An Instant Remedy for a Deficit of Churches

Russian Club Of Orthodox PhilanthropistsThe instant churches can hold 150 to 200 people and be raised in one day.
In recent years, Russians have gotten used to a wide array of easy-to-make products, such as instant borshch, instant noodles and instant blini mix. Now, a group of Orthodox businessmen wants to add another item to the list: instant churches.

The Russian Club of Orthodox Philanthropists, a nonprofit organization founded in 2003, says it has developed a design for a temporary prefab church that can be built in just 24 hours.

The first such church will go up in the Siberian town of Kemerovo on April 6, kicking off a project to build around 10 of the churches throughout the country, Vasily Smirnov, the project's director, said by telephone Friday.

"We develop innovative techniques in this sphere, for people who want to build churches," Smirnov said.

Though some might deride the easy-to-build wooden structures as McChurches, they are meant to satisfy what Orthodox priests describe as an urgent need: churches for residential districts built during the Soviet era.

Communism changed the Russian landscape by introducing neighborhoods filled with towering apartment blocks, but because of official state atheism, the new districts almost never had churches, which were usually confined to historic town centers dating back to the tsarist era.

"In many densely populated bedroom communities, there are not enough Orthodox churches, and residents must travel to the town center to attend church," Smirnov said.

Father Vladimir Vigilyansky, a spokesman for the Orthodox Church, said Friday that the church hierarchy approved of the businessmen's initiative.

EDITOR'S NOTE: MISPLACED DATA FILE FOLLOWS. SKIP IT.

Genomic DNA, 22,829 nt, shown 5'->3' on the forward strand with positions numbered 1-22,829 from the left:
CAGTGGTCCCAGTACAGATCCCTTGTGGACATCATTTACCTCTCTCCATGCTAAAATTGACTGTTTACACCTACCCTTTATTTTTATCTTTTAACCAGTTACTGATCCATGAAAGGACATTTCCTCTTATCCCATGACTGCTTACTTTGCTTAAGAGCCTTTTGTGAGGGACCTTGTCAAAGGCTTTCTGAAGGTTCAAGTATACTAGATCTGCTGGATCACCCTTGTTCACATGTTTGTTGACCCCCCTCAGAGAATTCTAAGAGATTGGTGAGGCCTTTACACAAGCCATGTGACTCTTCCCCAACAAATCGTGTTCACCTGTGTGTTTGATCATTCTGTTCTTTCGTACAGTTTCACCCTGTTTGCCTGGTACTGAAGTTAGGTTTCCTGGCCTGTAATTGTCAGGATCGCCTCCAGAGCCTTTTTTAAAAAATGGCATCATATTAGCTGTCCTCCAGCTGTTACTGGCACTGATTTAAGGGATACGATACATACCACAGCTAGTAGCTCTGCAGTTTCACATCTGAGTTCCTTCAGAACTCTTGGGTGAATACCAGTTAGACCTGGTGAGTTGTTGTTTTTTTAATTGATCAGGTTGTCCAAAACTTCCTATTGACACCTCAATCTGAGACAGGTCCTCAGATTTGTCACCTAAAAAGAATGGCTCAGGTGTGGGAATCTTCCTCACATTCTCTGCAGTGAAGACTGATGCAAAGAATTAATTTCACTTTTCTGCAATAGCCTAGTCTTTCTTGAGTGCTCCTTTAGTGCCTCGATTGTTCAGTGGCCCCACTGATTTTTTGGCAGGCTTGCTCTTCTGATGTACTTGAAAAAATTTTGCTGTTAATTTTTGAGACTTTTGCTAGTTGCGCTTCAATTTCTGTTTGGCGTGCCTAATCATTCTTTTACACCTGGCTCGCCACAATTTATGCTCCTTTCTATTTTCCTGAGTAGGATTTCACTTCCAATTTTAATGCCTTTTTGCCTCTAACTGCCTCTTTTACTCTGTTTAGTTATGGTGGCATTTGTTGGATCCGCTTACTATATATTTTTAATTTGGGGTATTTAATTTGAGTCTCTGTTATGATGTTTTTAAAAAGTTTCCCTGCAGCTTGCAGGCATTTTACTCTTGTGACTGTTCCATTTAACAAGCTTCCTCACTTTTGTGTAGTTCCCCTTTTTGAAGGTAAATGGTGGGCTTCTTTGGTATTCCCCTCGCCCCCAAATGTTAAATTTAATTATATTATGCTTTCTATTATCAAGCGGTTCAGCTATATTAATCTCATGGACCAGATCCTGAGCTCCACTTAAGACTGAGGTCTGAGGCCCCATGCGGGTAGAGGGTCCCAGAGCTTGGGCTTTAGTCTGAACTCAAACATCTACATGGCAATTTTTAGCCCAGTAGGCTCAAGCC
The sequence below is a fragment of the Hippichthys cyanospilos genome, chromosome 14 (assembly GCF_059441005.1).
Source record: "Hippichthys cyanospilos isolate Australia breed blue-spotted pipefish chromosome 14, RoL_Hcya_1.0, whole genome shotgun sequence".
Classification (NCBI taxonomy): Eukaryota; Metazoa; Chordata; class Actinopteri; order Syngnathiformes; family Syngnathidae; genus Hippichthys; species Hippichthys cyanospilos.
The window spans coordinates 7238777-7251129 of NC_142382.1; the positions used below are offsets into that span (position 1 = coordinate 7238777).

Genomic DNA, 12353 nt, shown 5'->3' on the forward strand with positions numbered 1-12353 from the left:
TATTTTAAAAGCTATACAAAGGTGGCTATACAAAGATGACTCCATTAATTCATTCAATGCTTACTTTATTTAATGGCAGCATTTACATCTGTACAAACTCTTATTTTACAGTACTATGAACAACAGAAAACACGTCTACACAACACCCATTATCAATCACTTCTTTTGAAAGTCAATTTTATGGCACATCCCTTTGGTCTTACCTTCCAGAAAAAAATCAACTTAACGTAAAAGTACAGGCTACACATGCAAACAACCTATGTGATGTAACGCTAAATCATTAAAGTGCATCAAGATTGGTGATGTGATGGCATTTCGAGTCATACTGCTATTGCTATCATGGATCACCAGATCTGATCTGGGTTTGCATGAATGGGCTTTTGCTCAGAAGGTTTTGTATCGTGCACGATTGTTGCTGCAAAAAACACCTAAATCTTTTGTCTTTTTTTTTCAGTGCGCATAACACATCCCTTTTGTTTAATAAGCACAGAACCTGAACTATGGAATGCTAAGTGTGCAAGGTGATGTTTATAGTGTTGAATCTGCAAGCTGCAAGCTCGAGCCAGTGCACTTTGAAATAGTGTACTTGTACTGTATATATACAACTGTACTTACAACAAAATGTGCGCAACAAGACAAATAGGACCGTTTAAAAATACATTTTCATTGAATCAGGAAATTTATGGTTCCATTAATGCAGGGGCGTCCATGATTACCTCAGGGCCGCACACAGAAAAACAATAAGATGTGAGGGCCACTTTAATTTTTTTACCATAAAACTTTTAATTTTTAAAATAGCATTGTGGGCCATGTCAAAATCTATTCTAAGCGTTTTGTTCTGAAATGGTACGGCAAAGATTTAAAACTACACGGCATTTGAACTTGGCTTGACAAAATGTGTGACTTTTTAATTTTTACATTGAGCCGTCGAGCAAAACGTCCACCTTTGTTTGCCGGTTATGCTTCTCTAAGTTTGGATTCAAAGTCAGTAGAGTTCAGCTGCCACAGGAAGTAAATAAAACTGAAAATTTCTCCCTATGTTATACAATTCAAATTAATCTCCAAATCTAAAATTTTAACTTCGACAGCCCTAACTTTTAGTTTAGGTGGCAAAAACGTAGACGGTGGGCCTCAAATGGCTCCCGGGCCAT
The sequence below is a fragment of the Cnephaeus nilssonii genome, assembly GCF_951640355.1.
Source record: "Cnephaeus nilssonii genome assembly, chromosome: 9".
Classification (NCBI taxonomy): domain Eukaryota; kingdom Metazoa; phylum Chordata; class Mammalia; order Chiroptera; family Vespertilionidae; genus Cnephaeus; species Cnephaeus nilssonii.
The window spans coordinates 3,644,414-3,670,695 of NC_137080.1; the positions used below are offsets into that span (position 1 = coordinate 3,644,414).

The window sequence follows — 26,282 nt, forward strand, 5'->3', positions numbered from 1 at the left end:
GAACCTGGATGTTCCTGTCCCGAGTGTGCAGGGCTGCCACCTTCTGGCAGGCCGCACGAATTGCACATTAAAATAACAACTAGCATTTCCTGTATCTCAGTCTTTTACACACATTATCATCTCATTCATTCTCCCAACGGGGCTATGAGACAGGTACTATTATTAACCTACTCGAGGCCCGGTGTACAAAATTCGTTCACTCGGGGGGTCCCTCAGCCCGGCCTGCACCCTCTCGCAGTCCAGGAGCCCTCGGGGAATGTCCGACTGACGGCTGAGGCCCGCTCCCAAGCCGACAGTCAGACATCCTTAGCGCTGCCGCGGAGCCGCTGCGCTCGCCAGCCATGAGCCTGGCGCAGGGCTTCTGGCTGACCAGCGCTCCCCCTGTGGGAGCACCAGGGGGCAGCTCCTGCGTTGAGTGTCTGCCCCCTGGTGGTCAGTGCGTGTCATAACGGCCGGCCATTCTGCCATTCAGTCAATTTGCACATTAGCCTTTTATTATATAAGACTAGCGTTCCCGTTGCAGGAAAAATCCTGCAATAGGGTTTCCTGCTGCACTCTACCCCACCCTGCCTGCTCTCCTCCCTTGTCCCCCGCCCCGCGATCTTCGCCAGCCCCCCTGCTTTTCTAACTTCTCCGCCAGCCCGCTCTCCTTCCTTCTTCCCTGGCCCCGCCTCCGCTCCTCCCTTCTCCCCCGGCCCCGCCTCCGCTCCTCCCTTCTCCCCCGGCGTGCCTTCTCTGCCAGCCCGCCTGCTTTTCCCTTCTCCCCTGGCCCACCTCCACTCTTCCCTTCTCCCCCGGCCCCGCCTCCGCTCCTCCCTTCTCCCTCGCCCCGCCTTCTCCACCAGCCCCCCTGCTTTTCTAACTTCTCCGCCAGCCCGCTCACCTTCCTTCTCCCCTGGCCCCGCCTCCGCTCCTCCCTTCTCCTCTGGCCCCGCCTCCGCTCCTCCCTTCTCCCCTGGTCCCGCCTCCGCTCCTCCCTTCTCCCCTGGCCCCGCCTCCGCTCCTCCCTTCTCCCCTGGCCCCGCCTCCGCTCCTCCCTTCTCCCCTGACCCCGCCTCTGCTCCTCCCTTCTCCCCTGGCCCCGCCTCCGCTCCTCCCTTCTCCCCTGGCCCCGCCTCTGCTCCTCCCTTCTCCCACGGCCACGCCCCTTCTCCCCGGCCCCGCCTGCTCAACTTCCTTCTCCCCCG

"Until we have the opportunity to build stone churches, these wooden churches will save the situation," Vigilyansky said. "In Moscow there should be at least 200 more churches."

Things are worse in many smaller cities, where sometimes the only church is located at the cemetery, far from the center of town, Vigilyansky said.

The problem is especially acute for old and disabled churchgoers, he added.

"Many people, especially the elderly and mothers with children, cannot attend church because they need to go with baby carriages, with canes," Vigilyansky said. "They need to take the bus and make transfers."

Help may now be on the way thanks to the philanthropists' club, whose members are "Orthodox businessmen and politicians" in various regions, Smirnov said.

The club's proposed solution is a wooden church that can hold 150 to 200 people and can be erected in a day. Smirnov said the design would make it easier for local philanthropists to build churches in their communities.

"The cost of construction using our techniques is one-tenth of that for any other comparable project," he said.

Also, since the church is just a temporary structure, it takes less time to get permission to build one than it would take to get approval for a permanent church, Smirnov said.

After the design makes its debut in Kemerovo in April, the philanthropists' club plans to show off the new technology with two more daylong bursts of church-building.

The first will feature the simultaneous construction of three churches in Moscow, Kiev and Minsk, respectively. The second will involve the building of one church in each of the country's seven federal districts, Smirnov said.

It is not yet clear when the two events will happen because the club is still getting permits from various officials, he said.

Smirnov denied that the organizers would profit from the flurry of church-building. "This is not a commercial project," he said.

There are currently about 15,000 Orthodox churches in Russia, while the total number for the former Soviet Union is about 30,000, Vigilyansky said. By comparison, there were 65,000 churches throughout the Russian Empire before the 1917 Revolution.